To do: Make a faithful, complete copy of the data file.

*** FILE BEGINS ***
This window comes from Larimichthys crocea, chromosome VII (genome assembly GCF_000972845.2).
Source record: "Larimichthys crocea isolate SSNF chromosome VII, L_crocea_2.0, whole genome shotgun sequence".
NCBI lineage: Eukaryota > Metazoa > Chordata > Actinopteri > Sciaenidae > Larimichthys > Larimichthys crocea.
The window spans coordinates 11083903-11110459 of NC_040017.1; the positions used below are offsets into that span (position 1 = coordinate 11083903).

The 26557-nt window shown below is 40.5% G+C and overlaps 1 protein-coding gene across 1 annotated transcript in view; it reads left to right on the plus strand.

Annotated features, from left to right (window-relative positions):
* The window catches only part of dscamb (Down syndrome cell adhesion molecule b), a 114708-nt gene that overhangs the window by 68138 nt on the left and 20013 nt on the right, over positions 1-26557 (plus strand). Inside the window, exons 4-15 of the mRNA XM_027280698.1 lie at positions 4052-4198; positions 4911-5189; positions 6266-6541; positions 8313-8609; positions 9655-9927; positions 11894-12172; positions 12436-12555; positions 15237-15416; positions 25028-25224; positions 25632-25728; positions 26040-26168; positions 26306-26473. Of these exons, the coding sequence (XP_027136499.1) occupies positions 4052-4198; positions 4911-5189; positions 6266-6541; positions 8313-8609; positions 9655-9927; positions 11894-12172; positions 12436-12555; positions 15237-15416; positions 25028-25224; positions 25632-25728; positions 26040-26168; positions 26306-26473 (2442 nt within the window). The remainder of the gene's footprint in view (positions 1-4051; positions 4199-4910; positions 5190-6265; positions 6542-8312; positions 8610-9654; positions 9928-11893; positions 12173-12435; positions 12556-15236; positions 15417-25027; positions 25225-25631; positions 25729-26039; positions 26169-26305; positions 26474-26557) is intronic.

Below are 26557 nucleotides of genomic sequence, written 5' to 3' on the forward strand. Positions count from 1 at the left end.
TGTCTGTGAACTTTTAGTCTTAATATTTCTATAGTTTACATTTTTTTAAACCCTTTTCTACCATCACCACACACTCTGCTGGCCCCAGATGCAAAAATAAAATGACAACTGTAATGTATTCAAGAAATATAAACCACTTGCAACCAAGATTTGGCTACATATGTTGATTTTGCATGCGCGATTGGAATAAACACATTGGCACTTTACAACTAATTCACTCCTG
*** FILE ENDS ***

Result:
This window comes from Larimichthys crocea, chromosome VII (genome assembly GCF_000972845.2).
Source record: "Larimichthys crocea isolate SSNF chromosome VII, L_crocea_2.0, whole genome shotgun sequence".
NCBI lineage: Eukaryota > Metazoa > Chordata > Actinopteri > Sciaenidae > Larimichthys > Larimichthys crocea.
The window spans coordinates 11083903-11110459 of NC_040017.1; the positions used below are offsets into that span (position 1 = coordinate 11083903).

The 26557-nt window shown below is 40.5% G+C and overlaps 1 protein-coding gene across 1 annotated transcript in view; it reads left to right on the plus strand.

Annotated features, from left to right (window-relative positions):
* The window catches only part of dscamb (Down syndrome cell adhesion molecule b), a 114708-nt gene that overhangs the window by 68138 nt on the left and 20013 nt on the right, over positions 1-26557 (plus strand). Inside the window, exons 4-15 of the mRNA XM_027280698.1 lie at positions 4052-4198; positions 4911-5189; positions 6266-6541; positions 8313-8609; positions 9655-9927; positions 11894-12172; positions 12436-12555; positions 15237-15416; positions 25028-25224; positions 25632-25728; positions 26040-26168; positions 26306-26473. Of these exons, the coding sequence (XP_027136499.1) occupies positions 4052-4198; positions 4911-5189; positions 6266-6541; positions 8313-8609; positions 9655-9927; positions 11894-12172; positions 12436-12555; positions 15237-15416; positions 25028-25224; positions 25632-25728; positions 26040-26168; positions 26306-26473 (2442 nt within the window). The remainder of the gene's footprint in view (positions 1-4051; positions 4199-4910; positions 5190-6265; positions 6542-8312; positions 8610-9654; positions 9928-11893; positions 12173-12435; positions 12556-15236; positions 15417-25027; positions 25225-25631; positions 25729-26039; positions 26169-26305; positions 26474-26557) is intronic.

Below are 26557 nucleotides of genomic sequence, written 5' to 3' on the forward strand. Positions count from 1 at the left end.
TGTCTGTGAACTTTTAGTCTTAATATTTCTATAGTTTACATTTTTTTAAACCCTTTTCTACCATCACCACACACTCTGCTGGCCCCAGATGCAAAAATAAAATGACAACTGTAATGTATTCAAGAAATATAAACCACTTGCAACCAAGATTTGGCTACATATGTTGATTTTGCATGCGCGATTGGAATAAACACATTGGCACTTTACAACTAATTCACTCCTG